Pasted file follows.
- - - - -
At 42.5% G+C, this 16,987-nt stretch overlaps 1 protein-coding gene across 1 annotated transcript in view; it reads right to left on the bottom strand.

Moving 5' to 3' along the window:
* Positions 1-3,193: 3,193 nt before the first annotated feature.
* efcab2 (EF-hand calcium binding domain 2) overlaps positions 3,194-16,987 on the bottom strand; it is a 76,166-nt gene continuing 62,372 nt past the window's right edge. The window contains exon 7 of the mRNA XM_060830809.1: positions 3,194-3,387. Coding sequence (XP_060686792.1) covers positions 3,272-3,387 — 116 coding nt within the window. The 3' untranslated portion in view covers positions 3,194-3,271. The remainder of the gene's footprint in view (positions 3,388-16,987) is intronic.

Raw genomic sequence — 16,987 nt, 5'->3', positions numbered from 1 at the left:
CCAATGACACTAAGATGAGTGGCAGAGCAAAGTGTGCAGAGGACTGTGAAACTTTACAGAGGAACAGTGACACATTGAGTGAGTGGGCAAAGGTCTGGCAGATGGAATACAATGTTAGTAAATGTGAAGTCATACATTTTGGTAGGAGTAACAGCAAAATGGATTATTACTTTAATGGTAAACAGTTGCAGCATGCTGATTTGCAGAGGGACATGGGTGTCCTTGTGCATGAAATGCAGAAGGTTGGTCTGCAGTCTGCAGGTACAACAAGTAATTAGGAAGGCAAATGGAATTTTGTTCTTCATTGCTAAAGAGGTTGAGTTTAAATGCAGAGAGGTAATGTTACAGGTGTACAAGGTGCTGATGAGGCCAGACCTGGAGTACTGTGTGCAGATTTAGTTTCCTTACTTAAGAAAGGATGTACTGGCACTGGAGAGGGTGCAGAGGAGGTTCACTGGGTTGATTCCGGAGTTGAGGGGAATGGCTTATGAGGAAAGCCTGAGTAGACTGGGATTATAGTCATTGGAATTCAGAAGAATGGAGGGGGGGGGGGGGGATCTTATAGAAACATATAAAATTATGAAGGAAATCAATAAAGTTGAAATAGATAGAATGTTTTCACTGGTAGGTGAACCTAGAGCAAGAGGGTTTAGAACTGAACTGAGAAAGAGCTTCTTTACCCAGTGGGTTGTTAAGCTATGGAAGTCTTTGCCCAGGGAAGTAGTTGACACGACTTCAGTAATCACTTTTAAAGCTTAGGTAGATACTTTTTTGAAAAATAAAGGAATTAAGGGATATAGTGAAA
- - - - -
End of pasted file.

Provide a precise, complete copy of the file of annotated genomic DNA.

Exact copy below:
At 42.5% G+C, this 16,987-nt stretch overlaps 1 protein-coding gene across 1 annotated transcript in view; it reads right to left on the bottom strand.

Moving 5' to 3' along the window:
* Positions 1-3,193: 3,193 nt before the first annotated feature.
* efcab2 (EF-hand calcium binding domain 2) overlaps positions 3,194-16,987 on the bottom strand; it is a 76,166-nt gene continuing 62,372 nt past the window's right edge. The window contains exon 7 of the mRNA XM_060830809.1: positions 3,194-3,387. Coding sequence (XP_060686792.1) covers positions 3,272-3,387 — 116 coding nt within the window. The 3' untranslated portion in view covers positions 3,194-3,271. The remainder of the gene's footprint in view (positions 3,388-16,987) is intronic.

Raw genomic sequence — 16,987 nt, 5'->3', positions numbered from 1 at the left:
CCAATGACACTAAGATGAGTGGCAGAGCAAAGTGTGCAGAGGACTGTGAAACTTTACAGAGGAACAGTGACACATTGAGTGAGTGGGCAAAGGTCTGGCAGATGGAATACAATGTTAGTAAATGTGAAGTCATACATTTTGGTAGGAGTAACAGCAAAATGGATTATTACTTTAATGGTAAACAGTTGCAGCATGCTGATTTGCAGAGGGACATGGGTGTCCTTGTGCATGAAATGCAGAAGGTTGGTCTGCAGTCTGCAGGTACAACAAGTAATTAGGAAGGCAAATGGAATTTTGTTCTTCATTGCTAAAGAGGTTGAGTTTAAATGCAGAGAGGTAATGTTACAGGTGTACAAGGTGCTGATGAGGCCAGACCTGGAGTACTGTGTGCAGATTTAGTTTCCTTACTTAAGAAAGGATGTACTGGCACTGGAGAGGGTGCAGAGGAGGTTCACTGGGTTGATTCCGGAGTTGAGGGGAATGGCTTATGAGGAAAGCCTGAGTAGACTGGGATTATAGTCATTGGAATTCAGAAGAATGGAGGGGGGGGGGGGGGATCTTATAGAAACATATAAAATTATGAAGGAAATCAATAAAGTTGAAATAGATAGAATGTTTTCACTGGTAGGTGAACCTAGAGCAAGAGGGTTTAGAACTGAACTGAGAAAGAGCTTCTTTACCCAGTGGGTTGTTAAGCTATGGAAGTCTTTGCCCAGGGAAGTAGTTGACACGACTTCAGTAATCACTTTTAAAGCTTAGGTAGATACTTTTTTGAAAAATAAAGGAATTAAGGGATATAGTGAAA